Keeping things light on a Saturday… New York Magazine has a funny photo story series of President Obama on tours of different factories and laboratories (hat tip to @counternotions on Twitter). The series is called “A History of Obama Feigning Interest in Mundane Things“). I use the term “gemba” (for those who don't know it) since it's a common term in the Lean methodology (a Japanese word) that means the place where work is done – the shopfloor in a factory or the point of care in a hospital.
As with any executive visit, a staged “dog and pony” show likely doesn't show a real reality. As a British friend says:
“The Queen of England thinks the world smells like fresh paint.”
I know the point of the President touring these places isn't to inculcate a Lean notion of management and process improvement… but it's funny see these pictures that are reminiscent of any bad factory tour. Photo #20 in the series reminds me of the famous Toyota concept — the “Ohno Circle.” The Ohno Circle (more from Industry Week) was invented by Toyota's Taiichi Ohno. A new manager or other student would be made to stand in a chalk outline that Ohno had drawn on the ground. The person would have to stand and watch, often, for an entire shift. You would observe and see a far greater level of detail and more waste than you would see in a short “drive-by Gemba,” as some people call them, where you just walk through quickly and don't see anything in a significant way.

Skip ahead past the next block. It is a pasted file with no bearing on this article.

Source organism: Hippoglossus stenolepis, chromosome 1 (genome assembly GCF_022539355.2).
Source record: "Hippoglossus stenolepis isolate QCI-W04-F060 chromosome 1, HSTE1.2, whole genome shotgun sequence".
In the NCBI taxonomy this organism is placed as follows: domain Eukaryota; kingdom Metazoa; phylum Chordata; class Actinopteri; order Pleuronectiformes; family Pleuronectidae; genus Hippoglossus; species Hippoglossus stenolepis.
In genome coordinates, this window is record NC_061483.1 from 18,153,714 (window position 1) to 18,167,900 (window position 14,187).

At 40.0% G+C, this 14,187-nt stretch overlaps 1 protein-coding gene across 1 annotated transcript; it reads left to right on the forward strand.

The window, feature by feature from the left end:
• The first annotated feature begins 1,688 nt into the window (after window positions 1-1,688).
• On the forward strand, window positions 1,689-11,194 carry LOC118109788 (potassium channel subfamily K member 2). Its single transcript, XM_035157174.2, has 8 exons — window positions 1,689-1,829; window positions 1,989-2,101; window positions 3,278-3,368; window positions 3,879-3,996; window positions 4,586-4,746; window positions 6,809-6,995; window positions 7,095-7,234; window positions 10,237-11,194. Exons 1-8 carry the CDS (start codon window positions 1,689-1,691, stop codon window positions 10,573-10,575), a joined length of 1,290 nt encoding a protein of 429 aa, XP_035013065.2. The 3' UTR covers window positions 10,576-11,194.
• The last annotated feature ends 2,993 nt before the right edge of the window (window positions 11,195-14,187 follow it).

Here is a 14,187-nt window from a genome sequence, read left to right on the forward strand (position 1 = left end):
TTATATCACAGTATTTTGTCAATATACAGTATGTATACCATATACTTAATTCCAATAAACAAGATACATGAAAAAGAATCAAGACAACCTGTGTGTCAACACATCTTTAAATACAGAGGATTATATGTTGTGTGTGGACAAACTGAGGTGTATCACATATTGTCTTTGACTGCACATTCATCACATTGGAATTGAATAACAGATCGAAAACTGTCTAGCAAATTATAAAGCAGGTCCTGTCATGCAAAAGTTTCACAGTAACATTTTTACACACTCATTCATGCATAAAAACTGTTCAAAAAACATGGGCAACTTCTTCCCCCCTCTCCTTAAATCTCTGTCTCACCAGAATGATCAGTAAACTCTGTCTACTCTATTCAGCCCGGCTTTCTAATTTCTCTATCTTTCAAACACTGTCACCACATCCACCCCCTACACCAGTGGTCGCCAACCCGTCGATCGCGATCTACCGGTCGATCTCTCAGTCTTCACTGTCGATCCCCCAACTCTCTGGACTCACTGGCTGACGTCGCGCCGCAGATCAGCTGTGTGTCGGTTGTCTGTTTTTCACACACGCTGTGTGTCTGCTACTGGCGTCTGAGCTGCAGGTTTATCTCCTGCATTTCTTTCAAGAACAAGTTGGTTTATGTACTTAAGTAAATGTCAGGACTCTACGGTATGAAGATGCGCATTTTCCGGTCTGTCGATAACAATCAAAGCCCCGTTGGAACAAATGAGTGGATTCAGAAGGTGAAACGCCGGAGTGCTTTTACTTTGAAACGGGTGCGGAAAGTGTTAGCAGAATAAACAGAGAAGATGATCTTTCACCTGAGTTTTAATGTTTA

The New York Magazine's funny caption for Photo #20 said that President Obama resented having to stand in a red square.
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